C and I curled up together on the carpet and hugged each other and wept and hugged some more. I cried into C’s hair and snot ran down his neck. We made ourselves into a little two person space pod and closed the hatch on the rest of the world and whispered secret things that made us sigh and nod and squeeze ourselves even tighter.

We were so ridiculously proud of this embryo. Our embryo. Eleven years after our bodies first met, our genetic signatures had finally come together. It was the closest we had ever come to being pregnant. For a few days it had made us Pretend Parents. We wore cheesy grins. We played spot the Bugaboo.

I was almost numb with despair. With the unfairness. With the why-does-it-have-to-be-so-difficult? And with the waste. Along with everything else, I suddenly felt that I had spent all this year working and focusing and yes, obsessing, on trying to fall pregnant. The IVF cycle had wound this thread still tighter and tighter with each injection, each unit of Lucrin or Puregon, each day post transfer until finally it came crashing down with that first drop of blood on a cotton pad.

It was as if this was all I was, a woman trying to fall pregnant, and I had failed. I had lost not just a pregnancy but a year of my life and part of all the years of my life where I had wondered will this be the year?

Did it hurt more, I wondered, than all the other cycles where we didn’t use IVF, where we simply used temperature charts or Yoda’s split ejaculation method or the Chinese Fertility Goddess’s Horrid Teas?

I picked at the thought, like a scab. Yes, the answer flowed.
Because we saw the embryo. Because we were told how well it was all going.
Because we knew people who fell pregnant first IVF cycle. Because we thought we were special and we deserved it. Because we were closer, we felt the possibility before us; we believed we simply had to reach out and grab it. Because we heard the voice of Hope, and we chose to release her from our personal Pandora’s Box. And yes, it hurt more than the rest.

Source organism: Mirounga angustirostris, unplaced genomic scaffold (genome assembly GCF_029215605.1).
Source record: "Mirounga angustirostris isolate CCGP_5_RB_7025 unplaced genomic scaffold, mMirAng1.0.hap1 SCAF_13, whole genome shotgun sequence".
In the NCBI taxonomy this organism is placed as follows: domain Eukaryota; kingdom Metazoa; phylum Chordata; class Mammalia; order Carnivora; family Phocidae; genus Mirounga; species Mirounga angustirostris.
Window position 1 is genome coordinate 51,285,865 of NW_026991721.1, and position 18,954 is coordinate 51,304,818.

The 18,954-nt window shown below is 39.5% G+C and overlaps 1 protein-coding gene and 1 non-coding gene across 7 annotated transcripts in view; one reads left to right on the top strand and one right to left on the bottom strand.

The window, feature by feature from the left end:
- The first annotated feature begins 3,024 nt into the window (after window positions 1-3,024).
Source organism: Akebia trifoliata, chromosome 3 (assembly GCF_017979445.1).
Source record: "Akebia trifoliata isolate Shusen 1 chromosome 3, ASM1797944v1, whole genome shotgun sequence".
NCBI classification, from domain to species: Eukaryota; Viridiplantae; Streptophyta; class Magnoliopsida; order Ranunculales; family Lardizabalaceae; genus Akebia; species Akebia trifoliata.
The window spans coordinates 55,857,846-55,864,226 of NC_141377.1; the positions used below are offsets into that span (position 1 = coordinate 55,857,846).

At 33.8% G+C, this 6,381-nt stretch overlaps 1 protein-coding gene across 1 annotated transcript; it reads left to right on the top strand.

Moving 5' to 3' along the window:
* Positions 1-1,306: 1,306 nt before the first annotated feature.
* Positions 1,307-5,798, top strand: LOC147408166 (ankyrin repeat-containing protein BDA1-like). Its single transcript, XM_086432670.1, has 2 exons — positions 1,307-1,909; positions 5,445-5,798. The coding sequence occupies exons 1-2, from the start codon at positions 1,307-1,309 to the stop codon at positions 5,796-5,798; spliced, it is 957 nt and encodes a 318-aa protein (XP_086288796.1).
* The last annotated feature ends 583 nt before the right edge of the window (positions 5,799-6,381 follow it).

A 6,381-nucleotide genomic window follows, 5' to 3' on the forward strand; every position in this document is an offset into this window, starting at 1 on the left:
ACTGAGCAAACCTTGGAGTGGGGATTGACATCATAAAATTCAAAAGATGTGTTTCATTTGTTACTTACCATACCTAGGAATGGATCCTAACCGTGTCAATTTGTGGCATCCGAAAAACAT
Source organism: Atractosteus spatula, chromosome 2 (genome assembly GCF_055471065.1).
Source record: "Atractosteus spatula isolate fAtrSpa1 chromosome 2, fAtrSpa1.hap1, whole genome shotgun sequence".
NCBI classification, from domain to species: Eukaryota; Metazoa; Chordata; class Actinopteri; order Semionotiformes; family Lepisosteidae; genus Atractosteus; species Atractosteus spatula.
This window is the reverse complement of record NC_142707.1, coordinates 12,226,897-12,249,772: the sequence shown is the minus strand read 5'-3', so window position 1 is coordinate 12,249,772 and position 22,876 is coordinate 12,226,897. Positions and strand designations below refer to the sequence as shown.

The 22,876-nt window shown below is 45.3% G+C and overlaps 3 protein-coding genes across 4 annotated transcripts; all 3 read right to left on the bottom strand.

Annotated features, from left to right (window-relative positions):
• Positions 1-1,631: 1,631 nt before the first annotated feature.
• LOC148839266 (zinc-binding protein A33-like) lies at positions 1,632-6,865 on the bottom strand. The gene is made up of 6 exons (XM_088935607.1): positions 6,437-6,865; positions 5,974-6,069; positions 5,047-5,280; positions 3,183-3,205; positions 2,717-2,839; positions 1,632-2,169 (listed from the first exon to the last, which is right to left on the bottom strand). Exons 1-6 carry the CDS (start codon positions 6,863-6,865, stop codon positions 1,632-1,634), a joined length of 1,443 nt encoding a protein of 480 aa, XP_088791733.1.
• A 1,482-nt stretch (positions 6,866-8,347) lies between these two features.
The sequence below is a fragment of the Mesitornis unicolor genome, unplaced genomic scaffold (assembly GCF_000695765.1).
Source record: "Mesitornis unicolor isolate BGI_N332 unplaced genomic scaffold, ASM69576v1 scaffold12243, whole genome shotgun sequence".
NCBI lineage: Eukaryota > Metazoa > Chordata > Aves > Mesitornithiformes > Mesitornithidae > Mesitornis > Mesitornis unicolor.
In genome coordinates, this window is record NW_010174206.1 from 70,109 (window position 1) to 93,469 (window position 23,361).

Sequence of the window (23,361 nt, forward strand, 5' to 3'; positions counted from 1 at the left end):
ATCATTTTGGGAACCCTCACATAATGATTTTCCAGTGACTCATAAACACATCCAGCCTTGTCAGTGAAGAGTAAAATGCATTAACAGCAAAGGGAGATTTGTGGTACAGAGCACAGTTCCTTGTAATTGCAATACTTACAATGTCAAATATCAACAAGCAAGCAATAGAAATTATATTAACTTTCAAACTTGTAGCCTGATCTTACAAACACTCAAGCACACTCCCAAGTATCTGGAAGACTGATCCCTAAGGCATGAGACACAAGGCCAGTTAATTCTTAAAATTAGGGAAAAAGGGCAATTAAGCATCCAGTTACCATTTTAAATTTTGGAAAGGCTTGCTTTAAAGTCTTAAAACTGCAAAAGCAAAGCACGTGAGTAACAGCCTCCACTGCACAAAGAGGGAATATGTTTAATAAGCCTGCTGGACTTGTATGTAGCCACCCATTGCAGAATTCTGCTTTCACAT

Today I spoke to a Fertility Sister. It wasn’t you, she said.
I had asked her if there was something wrong with my uterus.
You had the scans, we would have picked something up, she said. It’s more likely there was something genetically wrong with the embryo.

But it was a good embryo, I said. They told us it was…hatching.

I know. She was sympathetic. But they only go on how the embryo looks. How pretty it is. They don’t test the embryo genetically. It might look like a great embryo but not be able to sustain. Whereas an embryo that doesn’t look as good might go onto become a successful pregnancy.

All being well, and tomorrow’s test will help determine that, we can start another cycle at my next period. One, or maybe two, of the frozen embryos.

But that’s twenty eight days away so we’re putting Hope back in her box for now.

We could all do with a rest.

Wednesday, October 05, 2005

Letter To A Bunch of Cells (6 Days Past Transfer)

Dear Embryo

I’m currently in two week waiting hell while you make up your cells about whether you want to hang around or not.

It’s a little stressful, I have to admit.

As part of my 2ww I’ve been doing a lot of surfing the net and I can’t help being jealous over how many people get to write these nice little regular newsletters to their babies. It’s kind of a cute way of noting the milestones. A progress update if you will, first steps, how many teeth have appeared, all that sort of thing.

You’re not actually a baby as such but I feel you have some very fine potential. So I thought I might write a newsletter to you anyway.

Ok, so you’ve been in my uterus for 6 days now which means you are nearly 11 days old!

Woo! How cool is that?

It seems like years ago that you got to whoosh through the Catheter Of Great Excitement from your Petri dish right through my cervix and into the amusement park that is my uterus.

That was a one way ticket by the way, you don’t get to ride again, and if you leave the park, a big scary man rips you apart and gobbles you up.

No, just kidding, but you know….stay behind the fence.

Ok, so you’re here, you’re eleven days old, you’re doing that cell dividing thing you embryos are so damn good at. (I tried just now but you know, we lose so much flexibility after about 12. I used to be cool at cartwheels too.)

Now about those milestones.

I can’t actually see you but as far as I know you have no teeth. Or maybe just the one which you used to hatch out of your little shell. Like baby chickens!
You’re probably too young to remember this but your aunties and I had chickens when we were kids! They were so cute! We loved those chickens! And then we ate them, but we loved them first, and my point is that they hatched. And they had teeth.